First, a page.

a form of Christian faith, namely to this end, that " they might all think and speak the same things, and es that there might be no schisms among those whom
they had called to the unity of faith; but that “ they might all be perfect in the same fense and the “ fame opinion : and this profession of the Christian es faith and hope, fo framed by them, the Apostles 5. called the symbol or creed.” Now, how this end of bringing men to unity of faith, and making them perfectly of the same sense and opinion, could probably be attained by means of the creed, if it did not contain all necessary. points of simple belief, I can by no means understand. Besides, a certain catalogue of fundamentals is as necessary for them as for us ; and when Mr S. gives in his, ours is ready. Mr Chillingworth had a great desire to have seen Mr Knott's catalogue of fundamentals, and challenged him to produce it; and offered him very fairly, that whenever he might with one hand receive his, he would with the other deliver his own; but Mr Knott, though he still perfisted in the fame demand, could never be prevailed with to bring
forth his own, but kept it for a secret to his dying day. But, to put a final stop to this canting demand of a catalogue of fundamentals, which yet I perceive I shall never be able to do, because it is one of those expletive to: pics which Popish writers, especially those of the lowell form, do generally make use of to help out a book; however, to do what I can towards the stopping of it, I defire Mr S, to anfwer the reasons whereby his friend Dr. Holden ( Analys. fid. 1. 1. c. 4.) shews the unreasonableness of this demand; and likewise endeavours to prove, that such a catalogue would not only be useless and pernicious, if it could be given, but that it is manifestly im. possible to give such a precise catalogue.
2. He asks, p. 21. Is it a fundamental, that Christ s is God? If so, whether this be clearer in scripture, ss than that God hath hands, feet,” &c.? To which I answer by another question, Is it clear, that there are figures in fcripture, and that many things are spoken af. ter the manner of men, and by way of condefcenfion and accommodation to our capacities; and that custom and common sense teacheth men to distinguish between things · figuratively and properly spoken? If fo, why cannot e. very one easily understand, that when the scripture faith, God hath bands and feet, and that Christ is the vine, and the door, these are not to be taken properly, as we take this proposition, that “ Christ is God;" in which no man hath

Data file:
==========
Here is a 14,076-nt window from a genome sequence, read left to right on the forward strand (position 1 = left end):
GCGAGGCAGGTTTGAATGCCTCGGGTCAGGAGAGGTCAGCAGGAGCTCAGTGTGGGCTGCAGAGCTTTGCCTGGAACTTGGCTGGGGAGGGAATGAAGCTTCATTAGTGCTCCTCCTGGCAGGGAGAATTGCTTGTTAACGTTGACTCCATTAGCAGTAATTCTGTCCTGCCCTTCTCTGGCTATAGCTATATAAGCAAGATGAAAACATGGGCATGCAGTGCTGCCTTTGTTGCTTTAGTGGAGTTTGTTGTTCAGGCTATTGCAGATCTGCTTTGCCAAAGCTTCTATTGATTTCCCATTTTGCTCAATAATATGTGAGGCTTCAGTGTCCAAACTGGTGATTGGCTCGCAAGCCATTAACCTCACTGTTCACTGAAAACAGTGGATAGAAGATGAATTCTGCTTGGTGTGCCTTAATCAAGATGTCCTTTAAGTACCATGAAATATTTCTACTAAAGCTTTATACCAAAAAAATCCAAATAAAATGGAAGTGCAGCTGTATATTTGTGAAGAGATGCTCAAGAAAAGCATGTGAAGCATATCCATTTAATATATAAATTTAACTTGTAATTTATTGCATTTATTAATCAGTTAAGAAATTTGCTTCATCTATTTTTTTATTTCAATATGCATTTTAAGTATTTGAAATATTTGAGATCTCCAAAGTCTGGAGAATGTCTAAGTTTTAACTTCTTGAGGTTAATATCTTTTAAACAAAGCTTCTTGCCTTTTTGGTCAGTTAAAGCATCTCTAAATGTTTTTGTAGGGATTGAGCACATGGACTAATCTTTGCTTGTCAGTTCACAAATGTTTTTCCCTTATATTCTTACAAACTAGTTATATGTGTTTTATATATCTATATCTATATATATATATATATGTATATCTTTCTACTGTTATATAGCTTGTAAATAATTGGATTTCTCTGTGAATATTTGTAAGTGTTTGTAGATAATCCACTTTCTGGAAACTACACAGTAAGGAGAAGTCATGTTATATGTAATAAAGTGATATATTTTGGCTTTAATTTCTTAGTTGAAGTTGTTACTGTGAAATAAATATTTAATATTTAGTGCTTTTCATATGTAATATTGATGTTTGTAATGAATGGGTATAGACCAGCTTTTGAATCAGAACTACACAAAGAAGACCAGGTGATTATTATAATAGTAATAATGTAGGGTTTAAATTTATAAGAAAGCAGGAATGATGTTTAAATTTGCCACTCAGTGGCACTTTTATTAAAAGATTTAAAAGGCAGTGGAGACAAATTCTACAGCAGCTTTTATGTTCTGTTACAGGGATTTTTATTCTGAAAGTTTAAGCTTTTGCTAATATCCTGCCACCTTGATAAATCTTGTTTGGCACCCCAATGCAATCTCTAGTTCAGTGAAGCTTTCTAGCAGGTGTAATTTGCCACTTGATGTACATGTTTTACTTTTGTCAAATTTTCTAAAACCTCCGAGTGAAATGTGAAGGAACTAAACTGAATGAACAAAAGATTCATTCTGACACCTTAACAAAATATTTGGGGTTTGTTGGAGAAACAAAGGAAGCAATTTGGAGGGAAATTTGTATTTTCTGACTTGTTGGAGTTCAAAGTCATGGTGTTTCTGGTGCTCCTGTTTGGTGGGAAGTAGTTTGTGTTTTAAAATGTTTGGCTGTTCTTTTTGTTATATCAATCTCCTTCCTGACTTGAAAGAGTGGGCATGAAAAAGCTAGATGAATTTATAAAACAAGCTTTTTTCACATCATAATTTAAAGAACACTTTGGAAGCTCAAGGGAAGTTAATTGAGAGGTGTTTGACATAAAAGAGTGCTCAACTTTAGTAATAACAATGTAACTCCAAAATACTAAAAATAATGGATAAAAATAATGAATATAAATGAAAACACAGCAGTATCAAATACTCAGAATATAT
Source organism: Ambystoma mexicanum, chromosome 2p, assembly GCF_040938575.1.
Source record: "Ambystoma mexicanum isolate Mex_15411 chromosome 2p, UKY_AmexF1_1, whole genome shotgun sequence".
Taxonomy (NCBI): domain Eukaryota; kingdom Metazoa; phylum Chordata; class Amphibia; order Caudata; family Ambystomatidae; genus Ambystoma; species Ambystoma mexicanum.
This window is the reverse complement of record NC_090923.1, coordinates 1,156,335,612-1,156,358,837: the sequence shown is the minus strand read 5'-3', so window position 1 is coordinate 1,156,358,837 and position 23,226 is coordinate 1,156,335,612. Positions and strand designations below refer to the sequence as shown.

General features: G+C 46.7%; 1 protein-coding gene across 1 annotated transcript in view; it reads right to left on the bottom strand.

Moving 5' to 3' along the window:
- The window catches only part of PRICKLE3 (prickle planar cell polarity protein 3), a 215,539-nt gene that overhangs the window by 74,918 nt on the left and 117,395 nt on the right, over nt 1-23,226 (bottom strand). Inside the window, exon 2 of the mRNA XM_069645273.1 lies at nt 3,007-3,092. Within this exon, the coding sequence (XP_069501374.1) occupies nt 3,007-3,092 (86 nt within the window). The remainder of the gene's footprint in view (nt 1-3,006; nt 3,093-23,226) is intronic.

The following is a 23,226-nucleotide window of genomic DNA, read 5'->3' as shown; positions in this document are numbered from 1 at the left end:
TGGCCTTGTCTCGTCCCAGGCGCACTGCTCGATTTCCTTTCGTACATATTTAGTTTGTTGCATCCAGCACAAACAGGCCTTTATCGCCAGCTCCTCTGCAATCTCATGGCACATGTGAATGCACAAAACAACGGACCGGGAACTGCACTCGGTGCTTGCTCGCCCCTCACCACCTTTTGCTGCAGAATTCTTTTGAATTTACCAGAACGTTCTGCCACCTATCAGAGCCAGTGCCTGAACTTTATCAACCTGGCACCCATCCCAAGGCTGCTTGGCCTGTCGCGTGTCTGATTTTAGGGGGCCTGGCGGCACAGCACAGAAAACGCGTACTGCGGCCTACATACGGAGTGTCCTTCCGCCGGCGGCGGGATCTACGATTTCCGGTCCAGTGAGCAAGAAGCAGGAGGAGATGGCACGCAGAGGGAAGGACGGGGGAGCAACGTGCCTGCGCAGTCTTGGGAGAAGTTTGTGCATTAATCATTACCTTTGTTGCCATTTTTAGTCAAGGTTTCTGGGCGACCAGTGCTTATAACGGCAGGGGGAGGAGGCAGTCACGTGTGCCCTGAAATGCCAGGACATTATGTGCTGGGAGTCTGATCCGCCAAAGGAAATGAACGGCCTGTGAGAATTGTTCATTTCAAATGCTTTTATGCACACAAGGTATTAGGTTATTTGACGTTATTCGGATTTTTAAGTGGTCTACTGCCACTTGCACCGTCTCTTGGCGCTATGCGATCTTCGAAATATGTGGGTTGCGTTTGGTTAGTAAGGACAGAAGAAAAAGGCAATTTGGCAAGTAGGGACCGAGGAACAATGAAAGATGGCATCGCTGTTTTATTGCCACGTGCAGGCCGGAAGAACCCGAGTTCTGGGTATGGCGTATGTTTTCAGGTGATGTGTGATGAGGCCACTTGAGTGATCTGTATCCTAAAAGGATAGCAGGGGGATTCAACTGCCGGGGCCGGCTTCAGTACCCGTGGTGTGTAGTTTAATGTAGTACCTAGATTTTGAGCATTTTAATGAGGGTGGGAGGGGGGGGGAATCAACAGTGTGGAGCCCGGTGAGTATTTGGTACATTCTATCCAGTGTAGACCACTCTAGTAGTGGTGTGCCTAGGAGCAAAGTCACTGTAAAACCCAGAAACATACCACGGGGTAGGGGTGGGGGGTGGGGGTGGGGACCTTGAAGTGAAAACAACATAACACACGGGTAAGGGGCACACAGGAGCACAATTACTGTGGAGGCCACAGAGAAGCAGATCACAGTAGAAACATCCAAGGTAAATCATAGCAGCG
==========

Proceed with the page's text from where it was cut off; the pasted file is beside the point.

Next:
any reason to suspect a figure ? When Mr S. tells us, that “ he percheth upon the specifical nature of
things,” would it not offend him, if any one thould be so filly as to conclude from hence, that Mr S. believed himself to be a bird, and nature a perch? And yet not only the scriptures, but all fober writers, are free from such forced and phantastical metaphors. I remember, that Origen (1. 4.) taxeth Celius's wilful ignorance, in finding fault with the scriptures, for "attributing to 66 God human affections, as anger, &c.;” and tells him, " that any one who had a mind to understand the scrip
tures, might easily fee, that such expresfions were ac- . « commodated to us, and accordingly to be understood; " and that no man that will but compare these expres" fions with other passages of scripture, need to fail of: " the true sente of them.” But, according to Mr S.,
Origen was to blame to find fault with Celsus, for thinko ing that the scripture did really attribute human affections to God.; for how could he think otherwise, when: “ the most fundamental point is not clearer in scripture, " than that God hath hands, feet, &c.?” How could Origen. in reason expect from Celfus, (though never fo great a philosopher), that he should be able, without the help of oral tradition, to distinguish between what is spoken literally, and what by a certain scheme of speech? Theodoret (Hæret. fabul. 1. 4.) tells us of one Audæus,. who held that God had a human shape and bodily members ; but he does not say, that the reason of this error: was because he made fcripture the rule of his faith, but. expressly because “ he was a fool, and did foolishly un« derstand those things which the divine scriptures speak
by way of condescension.” So that although Mr S. is pleased to make this wise objection, yet it seems, according to Theodoret, that men do not mistake. such, texts, either for, want of oral tradition, or of sufficient: clearness in the scriptures, but for want of common rea. son and sense. And if Mr S. know of any rule of faith. that is fecure from all poflibility of being mistaken by foolish and perverse men, I would be glad to be acquainto ed with it, and with him for its fake,
Seet, IV. That scripture is a fufficient rule to the un
learned, and to the most rational doubters. S1.TN his next discourse, he endeavours to shew, that
tionally in receiving the scripture for the word of God, and relying upon it as a certain rule; because they are not capable of satisfaction concerning these matters. But I have already shewn, that they are, and shall not repeat. the same over again. And whereas he says, p. 24. That • several professions all pretend to scripture, and yet. “ differ, and damn, and persecute one another, about: " these differences;” the answer is easy : That they all, pretend to fcripture, is an argument that they all acknowledge it to be the word of God, and the rule of faith; and that they are generally agreed about the sense of those plain texts which contain the fundamental points. of faith, is evident, in that those several professions ac